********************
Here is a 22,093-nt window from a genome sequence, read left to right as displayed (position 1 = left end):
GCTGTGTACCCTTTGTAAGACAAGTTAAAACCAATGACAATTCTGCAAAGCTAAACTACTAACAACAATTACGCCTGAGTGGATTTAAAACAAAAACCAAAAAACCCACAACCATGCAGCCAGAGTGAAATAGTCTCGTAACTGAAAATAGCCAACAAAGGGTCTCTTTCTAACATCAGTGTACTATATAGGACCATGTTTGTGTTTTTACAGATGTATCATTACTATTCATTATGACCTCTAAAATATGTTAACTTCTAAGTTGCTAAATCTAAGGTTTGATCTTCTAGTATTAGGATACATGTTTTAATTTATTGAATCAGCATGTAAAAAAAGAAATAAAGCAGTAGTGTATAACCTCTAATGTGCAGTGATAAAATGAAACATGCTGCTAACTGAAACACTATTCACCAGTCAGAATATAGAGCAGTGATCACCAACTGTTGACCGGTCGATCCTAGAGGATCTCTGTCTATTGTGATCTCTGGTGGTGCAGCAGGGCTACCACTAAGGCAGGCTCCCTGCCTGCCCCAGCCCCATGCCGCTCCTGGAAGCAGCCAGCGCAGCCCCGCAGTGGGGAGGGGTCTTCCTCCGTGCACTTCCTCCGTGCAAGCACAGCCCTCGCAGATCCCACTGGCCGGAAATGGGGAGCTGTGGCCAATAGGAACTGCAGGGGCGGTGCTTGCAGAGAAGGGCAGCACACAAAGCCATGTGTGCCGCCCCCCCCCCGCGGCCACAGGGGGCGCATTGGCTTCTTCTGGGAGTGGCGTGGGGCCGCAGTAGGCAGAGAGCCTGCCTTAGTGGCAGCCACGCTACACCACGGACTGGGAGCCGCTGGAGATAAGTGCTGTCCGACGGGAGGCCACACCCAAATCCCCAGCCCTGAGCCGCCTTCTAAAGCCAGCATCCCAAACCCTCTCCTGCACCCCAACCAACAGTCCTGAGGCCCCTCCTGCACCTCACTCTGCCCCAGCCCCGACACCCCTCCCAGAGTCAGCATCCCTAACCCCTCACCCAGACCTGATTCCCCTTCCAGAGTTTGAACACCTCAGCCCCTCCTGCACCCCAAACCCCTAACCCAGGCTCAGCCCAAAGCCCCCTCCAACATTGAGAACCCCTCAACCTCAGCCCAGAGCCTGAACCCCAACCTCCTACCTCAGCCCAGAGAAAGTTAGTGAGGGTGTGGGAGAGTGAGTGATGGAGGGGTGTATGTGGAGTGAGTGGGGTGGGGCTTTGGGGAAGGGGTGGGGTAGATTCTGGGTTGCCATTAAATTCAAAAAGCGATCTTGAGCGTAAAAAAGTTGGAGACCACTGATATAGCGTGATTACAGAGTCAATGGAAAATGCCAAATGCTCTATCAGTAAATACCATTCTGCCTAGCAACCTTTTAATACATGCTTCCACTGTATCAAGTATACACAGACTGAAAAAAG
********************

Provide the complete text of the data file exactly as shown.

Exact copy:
Here is a 22,093-nt window from a genome sequence, read left to right as displayed (position 1 = left end):
GCTGTGTACCCTTTGTAAGACAAGTTAAAACCAATGACAATTCTGCAAAGCTAAACTACTAACAACAATTACGCCTGAGTGGATTTAAAACAAAAACCAAAAAACCCACAACCATGCAGCCAGAGTGAAATAGTCTCGTAACTGAAAATAGCCAACAAAGGGTCTCTTTCTAACATCAGTGTACTATATAGGACCATGTTTGTGTTTTTACAGATGTATCATTACTATTCATTATGACCTCTAAAATATGTTAACTTCTAAGTTGCTAAATCTAAGGTTTGATCTTCTAGTATTAGGATACATGTTTTAATTTATTGAATCAGCATGTAAAAAAAGAAATAAAGCAGTAGTGTATAACCTCTAATGTGCAGTGATAAAATGAAACATGCTGCTAACTGAAACACTATTCACCAGTCAGAATATAGAGCAGTGATCACCAACTGTTGACCGGTCGATCCTAGAGGATCTCTGTCTATTGTGATCTCTGGTGGTGCAGCAGGGCTACCACTAAGGCAGGCTCCCTGCCTGCCCCAGCCCCATGCCGCTCCTGGAAGCAGCCAGCGCAGCCCCGCAGTGGGGAGGGGTCTTCCTCCGTGCACTTCCTCCGTGCAAGCACAGCCCTCGCAGATCCCACTGGCCGGAAATGGGGAGCTGTGGCCAATAGGAACTGCAGGGGCGGTGCTTGCAGAGAAGGGCAGCACACAAAGCCATGTGTGCCGCCCCCCCCCCGCGGCCACAGGGGGCGCATTGGCTTCTTCTGGGAGTGGCGTGGGGCCGCAGTAGGCAGAGAGCCTGCCTTAGTGGCAGCCACGCTACACCACGGACTGGGAGCCGCTGGAGATAAGTGCTGTCCGACGGGAGGCCACACCCAAATCCCCAGCCCTGAGCCGCCTTCTAAAGCCAGCATCCCAAACCCTCTCCTGCACCCCAACCAACAGTCCTGAGGCCCCTCCTGCACCTCACTCTGCCCCAGCCCCGACACCCCTCCCAGAGTCAGCATCCCTAACCCCTCACCCAGACCTGATTCCCCTTCCAGAGTTTGAACACCTCAGCCCCTCCTGCACCCCAAACCCCTAACCCAGGCTCAGCCCAAAGCCCCCTCCAACATTGAGAACCCCTCAACCTCAGCCCAGAGCCTGAACCCCAACCTCCTACCTCAGCCCAGAGAAAGTTAGTGAGGGTGTGGGAGAGTGAGTGATGGAGGGGTGTATGTGGAGTGAGTGGGGTGGGGCTTTGGGGAAGGGGTGGGGTAGATTCTGGGTTGCCATTAAATTCAAAAAGCGATCTTGAGCGTAAAAAAGTTGGAGACCACTGATATAGCGTGATTACAGAGTCAATGGAAAATGCCAAATGCTCTATCAGTAAATACCATTCTGCCTAGCAACCTTTTAATACATGCTTCCACTGTATCAAGTATACACAGACTGAAAAAAG